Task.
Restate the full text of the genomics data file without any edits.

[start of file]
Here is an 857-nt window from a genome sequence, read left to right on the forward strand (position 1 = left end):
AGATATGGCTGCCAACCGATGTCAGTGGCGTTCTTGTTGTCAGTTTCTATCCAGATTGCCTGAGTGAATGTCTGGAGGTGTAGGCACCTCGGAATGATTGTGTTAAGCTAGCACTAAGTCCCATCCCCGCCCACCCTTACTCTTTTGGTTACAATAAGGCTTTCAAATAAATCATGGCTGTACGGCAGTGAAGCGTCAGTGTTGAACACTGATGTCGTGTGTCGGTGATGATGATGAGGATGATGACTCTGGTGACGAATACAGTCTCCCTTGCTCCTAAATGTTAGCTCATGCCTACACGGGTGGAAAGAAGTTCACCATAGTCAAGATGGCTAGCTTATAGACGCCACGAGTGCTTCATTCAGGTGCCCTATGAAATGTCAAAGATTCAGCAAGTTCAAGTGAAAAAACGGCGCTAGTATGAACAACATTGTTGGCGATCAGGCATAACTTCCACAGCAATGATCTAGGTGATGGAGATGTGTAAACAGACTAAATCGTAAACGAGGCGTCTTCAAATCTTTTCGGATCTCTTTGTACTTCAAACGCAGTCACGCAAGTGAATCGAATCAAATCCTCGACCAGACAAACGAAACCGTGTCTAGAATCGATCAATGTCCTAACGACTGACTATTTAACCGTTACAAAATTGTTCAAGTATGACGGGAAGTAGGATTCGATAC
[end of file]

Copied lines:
Here is an 857-nt window from a genome sequence, read left to right on the forward strand (position 1 = left end):
AGATATGGCTGCCAACCGATGTCAGTGGCGTTCTTGTTGTCAGTTTCTATCCAGATTGCCTGAGTGAATGTCTGGAGGTGTAGGCACCTCGGAATGATTGTGTTAAGCTAGCACTAAGTCCCATCCCCGCCCACCCTTACTCTTTTGGTTACAATAAGGCTTTCAAATAAATCATGGCTGTACGGCAGTGAAGCGTCAGTGTTGAACACTGATGTCGTGTGTCGGTGATGATGATGAGGATGATGACTCTGGTGACGAATACAGTCTCCCTTGCTCCTAAATGTTAGCTCATGCCTACACGGGTGGAAAGAAGTTCACCATAGTCAAGATGGCTAGCTTATAGACGCCACGAGTGCTTCATTCAGGTGCCCTATGAAATGTCAAAGATTCAGCAAGTTCAAGTGAAAAAACGGCGCTAGTATGAACAACATTGTTGGCGATCAGGCATAACTTCCACAGCAATGATCTAGGTGATGGAGATGTGTAAACAGACTAAATCGTAAACGAGGCGTCTTCAAATCTTTTCGGATCTCTTTGTACTTCAAACGCAGTCACGCAAGTGAATCGAATCAAATCCTCGACCAGACAAACGAAACCGTGTCTAGAATCGATCAATGTCCTAACGACTGACTATTTAACCGTTACAAAATTGTTCAAGTATGACGGGAAGTAGGATTCGATAC